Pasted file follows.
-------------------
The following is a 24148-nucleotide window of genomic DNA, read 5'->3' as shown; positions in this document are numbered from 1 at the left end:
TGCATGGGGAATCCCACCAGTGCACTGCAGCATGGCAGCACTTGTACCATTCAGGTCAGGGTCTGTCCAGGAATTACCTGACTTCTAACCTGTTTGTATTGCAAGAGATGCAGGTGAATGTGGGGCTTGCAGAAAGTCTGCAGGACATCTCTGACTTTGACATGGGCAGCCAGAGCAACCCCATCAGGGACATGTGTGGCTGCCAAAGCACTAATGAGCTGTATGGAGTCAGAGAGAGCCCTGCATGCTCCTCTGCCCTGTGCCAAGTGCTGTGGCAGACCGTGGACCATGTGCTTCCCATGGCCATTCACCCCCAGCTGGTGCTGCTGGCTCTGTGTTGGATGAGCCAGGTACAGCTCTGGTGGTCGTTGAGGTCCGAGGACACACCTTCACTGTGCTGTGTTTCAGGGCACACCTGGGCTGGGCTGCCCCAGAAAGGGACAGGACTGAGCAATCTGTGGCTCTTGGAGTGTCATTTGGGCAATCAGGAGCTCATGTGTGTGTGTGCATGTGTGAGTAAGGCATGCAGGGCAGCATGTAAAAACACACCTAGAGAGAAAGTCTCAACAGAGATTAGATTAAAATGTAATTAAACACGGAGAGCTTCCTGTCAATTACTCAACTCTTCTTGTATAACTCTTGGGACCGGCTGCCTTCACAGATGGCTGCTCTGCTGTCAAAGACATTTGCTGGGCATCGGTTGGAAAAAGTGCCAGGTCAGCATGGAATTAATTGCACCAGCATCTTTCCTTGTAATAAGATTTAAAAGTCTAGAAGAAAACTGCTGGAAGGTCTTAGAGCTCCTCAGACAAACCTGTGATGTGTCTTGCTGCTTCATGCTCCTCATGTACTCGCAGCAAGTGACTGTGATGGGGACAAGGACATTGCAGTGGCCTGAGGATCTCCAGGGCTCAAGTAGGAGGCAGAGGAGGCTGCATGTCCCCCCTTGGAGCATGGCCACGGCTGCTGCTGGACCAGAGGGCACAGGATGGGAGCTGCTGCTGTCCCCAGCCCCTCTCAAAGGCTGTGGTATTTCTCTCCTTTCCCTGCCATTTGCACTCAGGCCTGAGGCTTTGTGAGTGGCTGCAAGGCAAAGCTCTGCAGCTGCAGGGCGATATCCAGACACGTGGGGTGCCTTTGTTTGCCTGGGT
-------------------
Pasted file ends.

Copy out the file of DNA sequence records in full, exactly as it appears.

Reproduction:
The following is a 24148-nucleotide window of genomic DNA, read 5'->3' as shown; positions in this document are numbered from 1 at the left end:
TGCATGGGGAATCCCACCAGTGCACTGCAGCATGGCAGCACTTGTACCATTCAGGTCAGGGTCTGTCCAGGAATTACCTGACTTCTAACCTGTTTGTATTGCAAGAGATGCAGGTGAATGTGGGGCTTGCAGAAAGTCTGCAGGACATCTCTGACTTTGACATGGGCAGCCAGAGCAACCCCATCAGGGACATGTGTGGCTGCCAAAGCACTAATGAGCTGTATGGAGTCAGAGAGAGCCCTGCATGCTCCTCTGCCCTGTGCCAAGTGCTGTGGCAGACCGTGGACCATGTGCTTCCCATGGCCATTCACCCCCAGCTGGTGCTGCTGGCTCTGTGTTGGATGAGCCAGGTACAGCTCTGGTGGTCGTTGAGGTCCGAGGACACACCTTCACTGTGCTGTGTTTCAGGGCACACCTGGGCTGGGCTGCCCCAGAAAGGGACAGGACTGAGCAATCTGTGGCTCTTGGAGTGTCATTTGGGCAATCAGGAGCTCATGTGTGTGTGTGCATGTGTGAGTAAGGCATGCAGGGCAGCATGTAAAAACACACCTAGAGAGAAAGTCTCAACAGAGATTAGATTAAAATGTAATTAAACACGGAGAGCTTCCTGTCAATTACTCAACTCTTCTTGTATAACTCTTGGGACCGGCTGCCTTCACAGATGGCTGCTCTGCTGTCAAAGACATTTGCTGGGCATCGGTTGGAAAAAGTGCCAGGTCAGCATGGAATTAATTGCACCAGCATCTTTCCTTGTAATAAGATTTAAAAGTCTAGAAGAAAACTGCTGGAAGGTCTTAGAGCTCCTCAGACAAACCTGTGATGTGTCTTGCTGCTTCATGCTCCTCATGTACTCGCAGCAAGTGACTGTGATGGGGACAAGGACATTGCAGTGGCCTGAGGATCTCCAGGGCTCAAGTAGGAGGCAGAGGAGGCTGCATGTCCCCCCTTGGAGCATGGCCACGGCTGCTGCTGGACCAGAGGGCACAGGATGGGAGCTGCTGCTGTCCCCAGCCCCTCTCAAAGGCTGTGGTATTTCTCTCCTTTCCCTGCCATTTGCACTCAGGCCTGAGGCTTTGTGAGTGGCTGCAAGGCAAAGCTCTGCAGCTGCAGGGCGATATCCAGACACGTGGGGTGCCTTTGTTTGCCTGGGT